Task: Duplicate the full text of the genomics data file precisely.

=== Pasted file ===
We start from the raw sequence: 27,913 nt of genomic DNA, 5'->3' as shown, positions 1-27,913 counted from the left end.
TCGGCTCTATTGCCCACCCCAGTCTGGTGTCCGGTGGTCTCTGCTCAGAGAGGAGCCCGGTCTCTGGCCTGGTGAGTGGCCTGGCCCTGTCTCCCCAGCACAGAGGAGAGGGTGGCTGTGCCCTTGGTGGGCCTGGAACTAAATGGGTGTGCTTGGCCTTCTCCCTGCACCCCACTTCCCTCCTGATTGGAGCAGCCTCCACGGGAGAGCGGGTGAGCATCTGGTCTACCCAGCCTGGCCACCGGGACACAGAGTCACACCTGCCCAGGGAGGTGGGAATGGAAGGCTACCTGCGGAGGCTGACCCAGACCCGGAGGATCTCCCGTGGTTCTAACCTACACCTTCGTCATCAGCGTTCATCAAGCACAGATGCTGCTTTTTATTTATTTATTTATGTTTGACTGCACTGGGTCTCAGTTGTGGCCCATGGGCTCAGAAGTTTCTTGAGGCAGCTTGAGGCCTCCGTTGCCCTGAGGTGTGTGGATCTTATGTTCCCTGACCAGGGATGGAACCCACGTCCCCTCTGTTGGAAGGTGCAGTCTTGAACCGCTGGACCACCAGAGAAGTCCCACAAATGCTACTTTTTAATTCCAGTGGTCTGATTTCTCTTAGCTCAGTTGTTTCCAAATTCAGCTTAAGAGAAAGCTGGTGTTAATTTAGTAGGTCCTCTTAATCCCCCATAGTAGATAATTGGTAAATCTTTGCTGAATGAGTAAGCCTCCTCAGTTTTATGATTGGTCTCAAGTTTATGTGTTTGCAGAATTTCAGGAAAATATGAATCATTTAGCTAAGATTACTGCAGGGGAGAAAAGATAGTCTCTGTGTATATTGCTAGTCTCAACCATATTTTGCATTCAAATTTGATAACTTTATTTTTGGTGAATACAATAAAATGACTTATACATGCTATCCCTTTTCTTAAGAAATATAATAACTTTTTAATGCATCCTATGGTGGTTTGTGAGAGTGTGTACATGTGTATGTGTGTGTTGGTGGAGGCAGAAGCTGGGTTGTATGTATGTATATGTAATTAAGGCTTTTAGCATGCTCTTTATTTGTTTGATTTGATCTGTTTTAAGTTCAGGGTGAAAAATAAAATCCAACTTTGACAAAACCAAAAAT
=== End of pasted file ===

We start from the raw sequence: 27,913 nt of genomic DNA, 5'->3' as shown, positions 1-27,913 counted from the left end.
TCGGCTCTATTGCCCACCCCAGTCTGGTGTCCGGTGGTCTCTGCTCAGAGAGGAGCCCGGTCTCTGGCCTGGTGAGTGGCCTGGCCCTGTCTCCCCAGCACAGAGGAGAGGGTGGCTGTGCCCTTGGTGGGCCTGGAACTAAATGGGTGTGCTTGGCCTTCTCCCTGCACCCCACTTCCCTCCTGATTGGAGCAGCCTCCACGGGAGAGCGGGTGAGCATCTGGTCTACCCAGCCTGGCCACCGGGACACAGAGTCACACCTGCCCAGGGAGGTGGGAATGGAAGGCTACCTGCGGAGGCTGACCCAGACCCGGAGGATCTCCCGTGGTTCTAACCTACACCTTCGTCATCAGCGTTCATCAAGCACAGATGCTGCTTTTTATTTATTTATTTATGTTTGACTGCACTGGGTCTCAGTTGTGGCCCATGGGCTCAGAAGTTTCTTGAGGCAGCTTGAGGCCTCCGTTGCCCTGAGGTGTGTGGATCTTATGTTCCCTGACCAGGGATGGAACCCACGTCCCCTCTGTTGGAAGGTGCAGTCTTGAACCGCTGGACCACCAGAGAAGTCCCACAAATGCTACTTTTTAATTCCAGTGGTCTGATTTCTCTTAGCTCAGTTGTTTCCAAATTCAGCTTAAGAGAAAGCTGGTGTTAATTTAGTAGGTCCTCTTAATCCCCCATAGTAGATAATTGGTAAATCTTTGCTGAATGAGTAAGCCTCCTCAGTTTTATGATTGGTCTCAAGTTTATGTGTTTGCAGAATTTCAGGAAAATATGAATCATTTAGCTAAGATTACTGCAGGGGAGAAAAGATAGTCTCTGTGTATATTGCTAGTCTCAACCATATTTTGCATTCAAATTTGATAACTTTATTTTTGGTGAATACAATAAAATGACTTATACATGCTATCCCTTTTCTTAAGAAATATAATAACTTTTTAATGCATCCTATGGTGGTTTGTGAGAGTGTGTACATGTGTATGTGTGTGTTGGTGGAGGCAGAAGCTGGGTTGTATGTATGTATATGTAATTAAGGCTTTTAGCATGCTCTTTATTTGTTTGATTTGATCTGTTTTAAGTTCAGGGTGAAAAATAAAATCCAACTTTGACAAAACCAAAAAT